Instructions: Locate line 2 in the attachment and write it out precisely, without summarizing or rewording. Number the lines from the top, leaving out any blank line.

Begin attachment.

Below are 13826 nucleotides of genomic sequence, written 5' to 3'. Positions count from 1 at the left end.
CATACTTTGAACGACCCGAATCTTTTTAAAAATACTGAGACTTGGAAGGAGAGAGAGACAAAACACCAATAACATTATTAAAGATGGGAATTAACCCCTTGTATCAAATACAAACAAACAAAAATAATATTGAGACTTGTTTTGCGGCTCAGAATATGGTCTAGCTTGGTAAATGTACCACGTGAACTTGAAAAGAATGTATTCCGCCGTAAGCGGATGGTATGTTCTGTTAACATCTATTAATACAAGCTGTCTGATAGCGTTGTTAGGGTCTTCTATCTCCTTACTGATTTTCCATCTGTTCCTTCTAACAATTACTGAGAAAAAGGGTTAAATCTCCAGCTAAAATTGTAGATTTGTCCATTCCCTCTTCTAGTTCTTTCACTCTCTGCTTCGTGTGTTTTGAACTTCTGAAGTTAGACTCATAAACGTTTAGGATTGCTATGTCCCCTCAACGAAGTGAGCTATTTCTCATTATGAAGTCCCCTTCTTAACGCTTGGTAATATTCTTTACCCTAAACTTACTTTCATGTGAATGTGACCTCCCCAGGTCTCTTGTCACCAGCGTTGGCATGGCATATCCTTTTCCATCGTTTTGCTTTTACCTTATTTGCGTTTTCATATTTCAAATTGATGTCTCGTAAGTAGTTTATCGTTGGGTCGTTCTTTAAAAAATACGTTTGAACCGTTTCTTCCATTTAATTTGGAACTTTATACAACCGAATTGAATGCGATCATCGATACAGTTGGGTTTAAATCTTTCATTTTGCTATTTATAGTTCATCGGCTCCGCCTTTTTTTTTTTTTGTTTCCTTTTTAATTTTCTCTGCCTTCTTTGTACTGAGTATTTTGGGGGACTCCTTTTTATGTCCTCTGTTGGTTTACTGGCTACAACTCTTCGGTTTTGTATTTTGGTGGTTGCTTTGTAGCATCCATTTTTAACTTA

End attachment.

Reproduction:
CATACTTTGAACGACCCGAATCTTTTTAAAAATACTGAGACTTGGAAGGAGAGAGAGACAAAACACCAATAACATTATTAAAGATGGGAATTAACCCCTTGTATCAAATACAAACAAACAAAAATAATATTGAGACTTGTTTTGCGGCTCAGAATATGGTCTAGCTTGGTAAATGTACCACGTGAACTTGAAAAGAATGTATTCCGCCGTAAGCGGATGGTATGTTCTGTTAACATCTATTAATACAAGCTGTCTGATAGCGTTGTTAGGGTCTTCTATCTCCTTACTGATTTTCCATCTGTTCCTTCTAACAATTACTGAGAAAAAGGGTTAAATCTCCAGCTAAAATTGTAGATTTGTCCATTCCCTCTTCTAGTTCTTTCACTCTCTGCTTCGTGTGTTTTGAACTTCTGAAGTTAGACTCATAAACGTTTAGGATTGCTATGTCCCCTCAACGAAGTGAGCTATTTCTCATTATGAAGTCCCCTTCTTAACGCTTGGTAATATTCTTTACCCTAAACTTACTTTCATGTGAATGTGACCTCCCCAGGTCTCTTGTCACCAGCGTTGGCATGGCATATCCTTTTCCATCGTTTTGCTTTTACCTTATTTGCGTTTTCATATTTCAAATTGATGTCTCGTAAGTAGTTTATCGTTGGGTCGTTCTTTAAAAAATACGTTTGAACCGTTTCTTCCATTTAATTTGGAACTTTATACAACCGAATTGAATGCGATCATCGATACAGTTGGGTTTAAATCTTTCATTTTGCTATTTATAGTTCATCGGCTCCGCCTTTTTTTTTTTTTGTTTCCTTTTTAATTTTCTCTGCCTTCTTTGTACTGAGTATTTTGGGGGACTCCTTTTTATGTCCTCTGTTGGTTTACTGGCTACAACTCTTCGGTTTTGTATTTTGGTGGTTGCTTTGTAGCATCCATTTTTAACTTA